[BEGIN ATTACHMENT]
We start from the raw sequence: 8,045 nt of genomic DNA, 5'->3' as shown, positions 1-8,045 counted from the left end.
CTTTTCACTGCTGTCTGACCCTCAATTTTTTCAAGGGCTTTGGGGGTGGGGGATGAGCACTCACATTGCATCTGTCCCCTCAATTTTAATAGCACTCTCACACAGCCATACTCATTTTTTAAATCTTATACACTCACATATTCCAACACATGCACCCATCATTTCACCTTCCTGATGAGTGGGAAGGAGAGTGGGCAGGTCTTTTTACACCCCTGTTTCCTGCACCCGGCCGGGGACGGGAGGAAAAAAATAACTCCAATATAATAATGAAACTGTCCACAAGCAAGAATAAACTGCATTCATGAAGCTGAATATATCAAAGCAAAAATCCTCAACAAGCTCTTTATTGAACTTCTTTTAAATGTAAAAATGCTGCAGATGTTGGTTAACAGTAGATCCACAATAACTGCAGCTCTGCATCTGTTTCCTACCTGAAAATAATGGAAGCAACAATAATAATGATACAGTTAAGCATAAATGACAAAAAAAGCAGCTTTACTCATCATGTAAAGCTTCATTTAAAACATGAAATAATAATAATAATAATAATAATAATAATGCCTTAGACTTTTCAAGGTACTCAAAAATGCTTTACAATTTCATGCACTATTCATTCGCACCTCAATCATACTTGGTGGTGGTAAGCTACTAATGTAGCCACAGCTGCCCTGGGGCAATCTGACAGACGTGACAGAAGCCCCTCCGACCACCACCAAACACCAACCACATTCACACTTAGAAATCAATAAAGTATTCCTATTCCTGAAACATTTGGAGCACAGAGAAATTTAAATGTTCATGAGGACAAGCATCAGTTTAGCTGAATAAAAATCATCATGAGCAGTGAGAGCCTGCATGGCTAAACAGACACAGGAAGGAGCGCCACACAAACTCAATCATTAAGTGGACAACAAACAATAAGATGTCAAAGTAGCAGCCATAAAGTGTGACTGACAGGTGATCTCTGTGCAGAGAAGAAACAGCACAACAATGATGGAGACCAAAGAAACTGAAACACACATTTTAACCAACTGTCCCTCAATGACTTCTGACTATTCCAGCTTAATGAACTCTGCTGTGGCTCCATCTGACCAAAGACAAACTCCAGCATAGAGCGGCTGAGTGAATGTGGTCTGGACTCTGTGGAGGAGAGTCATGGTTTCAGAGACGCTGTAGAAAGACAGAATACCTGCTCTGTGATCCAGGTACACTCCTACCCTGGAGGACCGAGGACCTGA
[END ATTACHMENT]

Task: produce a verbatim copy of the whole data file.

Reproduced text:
We start from the raw sequence: 8,045 nt of genomic DNA, 5'->3' as shown, positions 1-8,045 counted from the left end.
CTTTTCACTGCTGTCTGACCCTCAATTTTTTCAAGGGCTTTGGGGGTGGGGGATGAGCACTCACATTGCATCTGTCCCCTCAATTTTAATAGCACTCTCACACAGCCATACTCATTTTTTAAATCTTATACACTCACATATTCCAACACATGCACCCATCATTTCACCTTCCTGATGAGTGGGAAGGAGAGTGGGCAGGTCTTTTTACACCCCTGTTTCCTGCACCCGGCCGGGGACGGGAGGAAAAAAATAACTCCAATATAATAATGAAACTGTCCACAAGCAAGAATAAACTGCATTCATGAAGCTGAATATATCAAAGCAAAAATCCTCAACAAGCTCTTTATTGAACTTCTTTTAAATGTAAAAATGCTGCAGATGTTGGTTAACAGTAGATCCACAATAACTGCAGCTCTGCATCTGTTTCCTACCTGAAAATAATGGAAGCAACAATAATAATGATACAGTTAAGCATAAATGACAAAAAAAGCAGCTTTACTCATCATGTAAAGCTTCATTTAAAACATGAAATAATAATAATAATAATAATAATAATAATGCCTTAGACTTTTCAAGGTACTCAAAAATGCTTTACAATTTCATGCACTATTCATTCGCACCTCAATCATACTTGGTGGTGGTAAGCTACTAATGTAGCCACAGCTGCCCTGGGGCAATCTGACAGACGTGACAGAAGCCCCTCCGACCACCACCAAACACCAACCACATTCACACTTAGAAATCAATAAAGTATTCCTATTCCTGAAACATTTGGAGCACAGAGAAATTTAAATGTTCATGAGGACAAGCATCAGTTTAGCTGAATAAAAATCATCATGAGCAGTGAGAGCCTGCATGGCTAAACAGACACAGGAAGGAGCGCCACACAAACTCAATCATTAAGTGGACAACAAACAATAAGATGTCAAAGTAGCAGCCATAAAGTGTGACTGACAGGTGATCTCTGTGCAGAGAAGAAACAGCACAACAATGATGGAGACCAAAGAAACTGAAACACACATTTTAACCAACTGTCCCTCAATGACTTCTGACTATTCCAGCTTAATGAACTCTGCTGTGGCTCCATCTGACCAAAGACAAACTCCAGCATAGAGCGGCTGAGTGAATGTGGTCTGGACTCTGTGGAGGAGAGTCATGGTTTCAGAGACGCTGTAGAAAGACAGAATACCTGCTCTGTGATCCAGGTACACTCCTACCCTGGAGGACCGAGGACCTGA